“Today’s hastily abandoned plans show what happens when states carry out executions in secrecy with unqualified execution team members and no public oversight,” Dale Baich, an attorney for Glossip, said in a statement.
Glossip’s appeal to the Supreme Court this week had been rejected without explanation on Wednesday afternoon, seemingly clearing the way for his execution. Only Justice Stephen G. Breyer, who earlier this year questioned whether the death penalty was constitutional, said he would have granted a stay. In the hour that followed, corrections officials awaiting word that it was underway said things were on hold.
The late cancellation of Glossip’s execution marked the third time this year that Oklahoma intended to carry out Glossip’s death sentence but had to cancel their plans.
In January, Glossip’s execution was called off after the Supreme Court said it would consider a challenge from him and two other inmates regarding Oklahoma’s lethal-injection procedure. After the justices upheld the procedure as constitutional, another execution was scheduled for earlier this month, but it was stopped by a state court with hours to spare so it could hear his appeal.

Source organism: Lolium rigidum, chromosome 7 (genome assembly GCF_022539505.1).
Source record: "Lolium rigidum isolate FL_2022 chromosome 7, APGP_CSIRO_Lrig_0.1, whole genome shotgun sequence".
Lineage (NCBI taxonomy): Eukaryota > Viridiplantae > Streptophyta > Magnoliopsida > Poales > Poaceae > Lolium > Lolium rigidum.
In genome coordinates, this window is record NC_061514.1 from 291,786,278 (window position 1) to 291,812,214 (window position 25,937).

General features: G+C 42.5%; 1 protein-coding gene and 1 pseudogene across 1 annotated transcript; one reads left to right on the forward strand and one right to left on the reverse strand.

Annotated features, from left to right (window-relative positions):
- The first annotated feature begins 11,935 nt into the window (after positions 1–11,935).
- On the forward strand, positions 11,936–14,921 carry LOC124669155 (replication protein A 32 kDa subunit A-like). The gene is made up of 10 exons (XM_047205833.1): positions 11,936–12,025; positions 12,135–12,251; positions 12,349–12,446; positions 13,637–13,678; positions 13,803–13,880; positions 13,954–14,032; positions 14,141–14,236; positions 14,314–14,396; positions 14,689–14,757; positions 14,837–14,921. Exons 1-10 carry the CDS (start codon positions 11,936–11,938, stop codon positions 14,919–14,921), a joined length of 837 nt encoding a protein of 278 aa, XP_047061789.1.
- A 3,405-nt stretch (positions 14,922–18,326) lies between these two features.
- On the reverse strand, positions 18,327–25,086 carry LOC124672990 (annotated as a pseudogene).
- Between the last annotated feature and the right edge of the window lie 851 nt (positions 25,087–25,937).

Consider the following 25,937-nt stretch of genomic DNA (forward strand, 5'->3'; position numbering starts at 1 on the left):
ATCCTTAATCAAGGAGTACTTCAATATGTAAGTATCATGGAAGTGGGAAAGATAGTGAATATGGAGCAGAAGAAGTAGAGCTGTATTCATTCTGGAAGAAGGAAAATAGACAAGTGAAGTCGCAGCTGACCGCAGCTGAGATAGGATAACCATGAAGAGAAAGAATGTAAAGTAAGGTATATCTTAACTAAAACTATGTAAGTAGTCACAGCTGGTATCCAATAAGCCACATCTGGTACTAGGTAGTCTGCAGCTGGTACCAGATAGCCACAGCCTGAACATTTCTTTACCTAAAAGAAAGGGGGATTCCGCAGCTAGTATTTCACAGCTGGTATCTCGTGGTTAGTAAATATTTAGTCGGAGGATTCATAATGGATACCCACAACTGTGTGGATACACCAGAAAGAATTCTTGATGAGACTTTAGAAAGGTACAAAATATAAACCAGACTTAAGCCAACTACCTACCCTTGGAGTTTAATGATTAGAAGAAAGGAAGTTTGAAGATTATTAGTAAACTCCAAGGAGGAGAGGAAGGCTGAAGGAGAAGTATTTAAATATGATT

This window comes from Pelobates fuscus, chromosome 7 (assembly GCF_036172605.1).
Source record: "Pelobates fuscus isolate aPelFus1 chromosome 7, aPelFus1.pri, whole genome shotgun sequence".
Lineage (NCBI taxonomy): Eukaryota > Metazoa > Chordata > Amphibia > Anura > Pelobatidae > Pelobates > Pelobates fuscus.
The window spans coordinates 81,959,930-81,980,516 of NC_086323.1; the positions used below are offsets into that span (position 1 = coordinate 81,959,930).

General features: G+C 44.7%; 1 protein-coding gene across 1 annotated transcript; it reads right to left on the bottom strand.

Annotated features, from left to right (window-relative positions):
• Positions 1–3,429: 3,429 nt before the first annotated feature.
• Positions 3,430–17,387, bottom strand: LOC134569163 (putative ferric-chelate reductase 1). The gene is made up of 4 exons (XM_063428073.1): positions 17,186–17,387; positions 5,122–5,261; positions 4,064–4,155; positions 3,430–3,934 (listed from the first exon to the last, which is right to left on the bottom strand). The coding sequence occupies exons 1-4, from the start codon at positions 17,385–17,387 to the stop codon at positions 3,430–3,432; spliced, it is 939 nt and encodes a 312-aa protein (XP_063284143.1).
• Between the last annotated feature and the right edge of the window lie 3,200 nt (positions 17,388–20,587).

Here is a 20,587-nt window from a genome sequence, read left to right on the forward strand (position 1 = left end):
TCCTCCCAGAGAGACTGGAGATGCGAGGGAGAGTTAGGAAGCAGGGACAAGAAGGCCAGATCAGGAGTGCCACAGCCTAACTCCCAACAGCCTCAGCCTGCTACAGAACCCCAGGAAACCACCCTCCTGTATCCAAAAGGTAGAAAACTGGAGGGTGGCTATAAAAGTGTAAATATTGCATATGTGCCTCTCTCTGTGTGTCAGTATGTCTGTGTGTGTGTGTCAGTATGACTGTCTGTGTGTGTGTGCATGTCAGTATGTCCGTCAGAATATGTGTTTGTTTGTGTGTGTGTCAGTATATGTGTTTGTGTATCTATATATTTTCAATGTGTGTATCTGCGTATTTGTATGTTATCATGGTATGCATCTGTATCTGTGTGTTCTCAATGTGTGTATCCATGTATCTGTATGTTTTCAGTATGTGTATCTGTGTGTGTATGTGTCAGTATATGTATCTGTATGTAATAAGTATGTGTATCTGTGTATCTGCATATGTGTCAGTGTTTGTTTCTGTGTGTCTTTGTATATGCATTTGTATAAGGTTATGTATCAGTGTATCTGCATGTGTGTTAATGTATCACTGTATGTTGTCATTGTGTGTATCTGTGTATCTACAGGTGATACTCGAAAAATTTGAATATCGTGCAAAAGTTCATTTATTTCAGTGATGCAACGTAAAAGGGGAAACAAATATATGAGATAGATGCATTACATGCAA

Glossip’s execution was intended to be the second in the United States on Wednesday, after Georgia executed Gissendaner, the only woman on that state’s death row, early in the morning. In a similar case, Gissendaner was supposed to be executed earlier this year, but her execution was also called off twice — first due to bad weather, and then due to issues concerning the drugs involved.
Fallin had said before that she did not intend to stay Glossip’s execution based on the new evidence his lawyers said they had submitted. But his appeal to the Supreme Court, filed Tuesday, was different from the earlier case the justices considered, with this one focusing on questions of guilt and innocence rather than the intended method of execution.
Pope Francis had also called for Glossip’s execution to be called off. In a letter sent on the pope’s behalf to Fallin, Archbishop Carlo Maria Vigano wrote that “a commutation of Mr. Glossip’s sentence would give clearer witness to the value and dignity of every person’s life.”